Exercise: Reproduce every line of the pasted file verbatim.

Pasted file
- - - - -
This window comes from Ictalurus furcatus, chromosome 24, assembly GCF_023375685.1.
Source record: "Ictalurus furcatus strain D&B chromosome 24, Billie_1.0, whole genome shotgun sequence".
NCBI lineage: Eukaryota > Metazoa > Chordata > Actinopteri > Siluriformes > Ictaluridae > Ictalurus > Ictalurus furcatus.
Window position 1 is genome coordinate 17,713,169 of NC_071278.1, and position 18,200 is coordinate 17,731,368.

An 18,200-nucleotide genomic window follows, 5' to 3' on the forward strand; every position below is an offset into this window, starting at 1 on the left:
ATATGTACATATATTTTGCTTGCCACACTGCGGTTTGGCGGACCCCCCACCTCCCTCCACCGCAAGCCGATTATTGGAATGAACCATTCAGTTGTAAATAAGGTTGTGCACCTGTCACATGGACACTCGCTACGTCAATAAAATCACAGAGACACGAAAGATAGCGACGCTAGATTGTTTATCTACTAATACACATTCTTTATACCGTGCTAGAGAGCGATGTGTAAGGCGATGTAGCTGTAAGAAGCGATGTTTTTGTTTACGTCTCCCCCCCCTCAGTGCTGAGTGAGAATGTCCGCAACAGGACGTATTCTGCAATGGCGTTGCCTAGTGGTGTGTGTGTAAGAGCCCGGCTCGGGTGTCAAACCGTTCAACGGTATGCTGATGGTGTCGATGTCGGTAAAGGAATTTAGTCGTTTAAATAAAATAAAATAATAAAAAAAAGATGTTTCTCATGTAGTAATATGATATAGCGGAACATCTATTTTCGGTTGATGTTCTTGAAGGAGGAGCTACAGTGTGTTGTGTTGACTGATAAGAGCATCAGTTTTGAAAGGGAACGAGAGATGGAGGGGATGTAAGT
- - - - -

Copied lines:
This window comes from Ictalurus furcatus, chromosome 24, assembly GCF_023375685.1.
Source record: "Ictalurus furcatus strain D&B chromosome 24, Billie_1.0, whole genome shotgun sequence".
NCBI lineage: Eukaryota > Metazoa > Chordata > Actinopteri > Siluriformes > Ictaluridae > Ictalurus > Ictalurus furcatus.
Window position 1 is genome coordinate 17,713,169 of NC_071278.1, and position 18,200 is coordinate 17,731,368.

An 18,200-nucleotide genomic window follows, 5' to 3' on the forward strand; every position below is an offset into this window, starting at 1 on the left:
ATATGTACATATATTTTGCTTGCCACACTGCGGTTTGGCGGACCCCCCACCTCCCTCCACCGCAAGCCGATTATTGGAATGAACCATTCAGTTGTAAATAAGGTTGTGCACCTGTCACATGGACACTCGCTACGTCAATAAAATCACAGAGACACGAAAGATAGCGACGCTAGATTGTTTATCTACTAATACACATTCTTTATACCGTGCTAGAGAGCGATGTGTAAGGCGATGTAGCTGTAAGAAGCGATGTTTTTGTTTACGTCTCCCCCCCCTCAGTGCTGAGTGAGAATGTCCGCAACAGGACGTATTCTGCAATGGCGTTGCCTAGTGGTGTGTGTGTAAGAGCCCGGCTCGGGTGTCAAACCGTTCAACGGTATGCTGATGGTGTCGATGTCGGTAAAGGAATTTAGTCGTTTAAATAAAATAAAATAATAAAAAAAAGATGTTTCTCATGTAGTAATATGATATAGCGGAACATCTATTTTCGGTTGATGTTCTTGAAGGAGGAGCTACAGTGTGTTGTGTTGACTGATAAGAGCATCAGTTTTGAAAGGGAACGAGAGATGGAGGGGATGTAAGT